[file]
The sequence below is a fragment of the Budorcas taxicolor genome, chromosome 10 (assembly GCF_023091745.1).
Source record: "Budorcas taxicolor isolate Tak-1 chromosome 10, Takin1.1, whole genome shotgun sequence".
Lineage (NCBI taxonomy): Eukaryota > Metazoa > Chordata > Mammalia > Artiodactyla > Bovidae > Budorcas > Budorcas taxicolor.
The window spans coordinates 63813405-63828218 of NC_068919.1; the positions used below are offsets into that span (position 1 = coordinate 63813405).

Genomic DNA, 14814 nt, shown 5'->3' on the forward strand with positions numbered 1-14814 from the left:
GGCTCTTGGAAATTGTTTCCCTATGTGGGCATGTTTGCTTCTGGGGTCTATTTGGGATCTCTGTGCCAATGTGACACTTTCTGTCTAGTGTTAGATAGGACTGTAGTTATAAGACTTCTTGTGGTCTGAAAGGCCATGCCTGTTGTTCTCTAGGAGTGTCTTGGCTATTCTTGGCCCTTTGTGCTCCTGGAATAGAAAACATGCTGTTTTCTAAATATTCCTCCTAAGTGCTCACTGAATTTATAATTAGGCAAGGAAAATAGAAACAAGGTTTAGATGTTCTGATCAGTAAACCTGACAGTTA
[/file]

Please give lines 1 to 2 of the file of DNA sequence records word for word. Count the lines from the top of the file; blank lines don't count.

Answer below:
The sequence below is a fragment of the Budorcas taxicolor genome, chromosome 10 (assembly GCF_023091745.1).
Source record: "Budorcas taxicolor isolate Tak-1 chromosome 10, Takin1.1, whole genome shotgun sequence".